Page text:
Gastroenteritis

Gastroenteritis is an inflammation of the gastrointestinal tract in both the stomach and the small intestine. The most common form of gastroenteritis is viral. You have probably heard of viral gastroenteritis referred to as a stomach flu. While this may not seem like a serious condition, the number of cases worldwide each year may be as high as five million, resulting in over one million deaths. Over half of those deaths are children.

Many different viruses can cause gastroenteritis, but the most common viruses are rotavirus and norovirus.

Image of a computer-aided reconstruction of a rotavirus.
Image of a computer-aided
reconstruction of a rotavirus.

Rotavirus

This virus commonly affects infants and young children, who then spread the infection to other children and adults. Usually spread orally, rotavirus symptoms typically appear within one or two days of infection. This virus is usually most active between the months of December and June.

Transmission electron micrograph of norovirus particles in feces.
Transmission electron micrograph
of norovirus particles in feces.

Norovirus

This type of virus can affect people of any age and is highly contagious. Most active between the months of November and April, the norovirus is spread through contaminated surfaces, water or food, as well as other infected individuals. It is also most commonly spread within crowded spaces such as daycares, schools, nursing homes, etc.

Symptoms

A healthy person can overcome the symptoms of gastroenteritis; however, children, the elderly, and people with compromised immune systems can get seriously ill.

Symptoms of gastroenteritis may include:

  • diarrhea
  • vomiting
  • loss of appetite
  • stomach pain and cramps
  • headaches
  • low blood pressure
  • dizziness and fainting

Sometimes a person can run a low-grade fever along with the above symptoms. In severe cases delirium may result. Symptoms of gastroenteritis can last for a few days, or longer if the person has a severe case.

Gastroenteritis often shares common symptoms with other medical conditions that need to be ruled out for a correct diagnosis.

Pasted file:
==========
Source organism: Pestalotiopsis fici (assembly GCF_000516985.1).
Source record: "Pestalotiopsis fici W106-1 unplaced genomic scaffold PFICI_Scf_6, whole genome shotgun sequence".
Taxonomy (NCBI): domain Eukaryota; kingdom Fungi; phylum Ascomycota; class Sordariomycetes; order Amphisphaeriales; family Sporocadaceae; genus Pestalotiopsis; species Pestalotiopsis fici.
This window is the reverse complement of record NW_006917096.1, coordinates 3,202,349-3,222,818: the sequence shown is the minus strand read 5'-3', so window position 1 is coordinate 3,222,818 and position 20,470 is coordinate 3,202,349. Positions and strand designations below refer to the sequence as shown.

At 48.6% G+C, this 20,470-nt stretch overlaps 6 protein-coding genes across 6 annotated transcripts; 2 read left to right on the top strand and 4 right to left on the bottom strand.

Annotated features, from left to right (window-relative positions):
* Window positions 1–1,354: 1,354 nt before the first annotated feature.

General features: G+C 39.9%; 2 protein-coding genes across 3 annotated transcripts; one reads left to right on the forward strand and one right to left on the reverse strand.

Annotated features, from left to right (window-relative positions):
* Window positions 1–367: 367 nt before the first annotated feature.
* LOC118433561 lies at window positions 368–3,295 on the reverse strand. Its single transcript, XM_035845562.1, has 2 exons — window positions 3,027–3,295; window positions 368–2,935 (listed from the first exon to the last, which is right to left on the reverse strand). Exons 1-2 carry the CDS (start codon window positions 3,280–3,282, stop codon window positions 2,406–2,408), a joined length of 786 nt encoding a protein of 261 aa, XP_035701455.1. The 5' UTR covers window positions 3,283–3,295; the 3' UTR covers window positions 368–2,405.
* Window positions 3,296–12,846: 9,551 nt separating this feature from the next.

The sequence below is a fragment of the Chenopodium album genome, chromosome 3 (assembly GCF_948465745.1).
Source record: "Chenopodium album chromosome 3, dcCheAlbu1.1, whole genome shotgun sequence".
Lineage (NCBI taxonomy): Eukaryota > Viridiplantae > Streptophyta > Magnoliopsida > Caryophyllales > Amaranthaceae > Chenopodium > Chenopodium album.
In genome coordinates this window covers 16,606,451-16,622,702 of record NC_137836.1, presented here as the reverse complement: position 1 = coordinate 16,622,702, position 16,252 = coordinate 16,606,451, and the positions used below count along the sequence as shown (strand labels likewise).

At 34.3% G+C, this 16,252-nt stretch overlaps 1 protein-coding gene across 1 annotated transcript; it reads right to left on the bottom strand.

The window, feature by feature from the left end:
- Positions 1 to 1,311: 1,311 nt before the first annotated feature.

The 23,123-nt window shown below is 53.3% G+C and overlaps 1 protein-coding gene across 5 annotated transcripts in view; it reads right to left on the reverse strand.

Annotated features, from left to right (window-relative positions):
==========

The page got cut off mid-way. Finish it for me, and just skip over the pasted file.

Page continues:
Some of these other conditions may include:

Other Types

Besides viral, there are two other variations of gastroenteritis: bacterial and parasitic.

Bacterial Gastroenteritis

Bacterial gastroenteritis, often referred to as "food poisoning", is the result of bacteria having caused an infection in the stomach and/or intestines. This usually results in these organs becoming inflamed along with unpleasant symptoms such as vomiting, severe abdominal cramps and diarrhea. Although viruses cause most infections of the gastrointestinal system, bacterial infections are also quite common. Bacterial gastroenteritis tends to develop as the result of poor hygiene. You can get it after close contact with animals, but will more likely be acquired from consuming food or water that has been contaminated with bacteria (or the toxic substances they produce).

Parasitic Gastroenteritis

A parasitic infection is an infectious disease caused or transmitted by a foreign organism that has invaded the body. In the case of parasitic gastroenteritis, the two most common causes are from Giardia and Cryptosporidium.

The Giardia parasite is usually found in soil, food, or water that has been contaminated with feces (poop) from infected animals or humans. With the Cryptosporidium parasite, water (recreational and drinking) is the most common method of transmission. In fact, Cryptosporidium is one of the most frequent causes of waterborne disease among humans in the United States.

Both of these parasites are protected by an outer shell that allows it to survive outside the body for long periods of time.

Three small children washing their hands with the help of an adult female.
Regular hand washing is an important
weapon in helping to prevent
the transmission of gastroenteritis.

Treatment

It is important to understand that gastroenteritis causes the body to lose fluids. This is referred to as dehydration. People with severe bouts of gastroenteritis can dehydrate very quickly and become critically ill. This is especially important in small children who can lose a large percentage of the water in their bodies very rapidly.

Consuming water may not always solve this problem, and intravenous fluids may be required. Electrolytes, a major force in controlling fluid balance within the body, may also be needed if the person has lost too much fluid too quickly.

Dehydration is a serious condition that can result in death. Immediate medical attention is warranted if gastroenteritis persists and the individual continues to experience symptoms.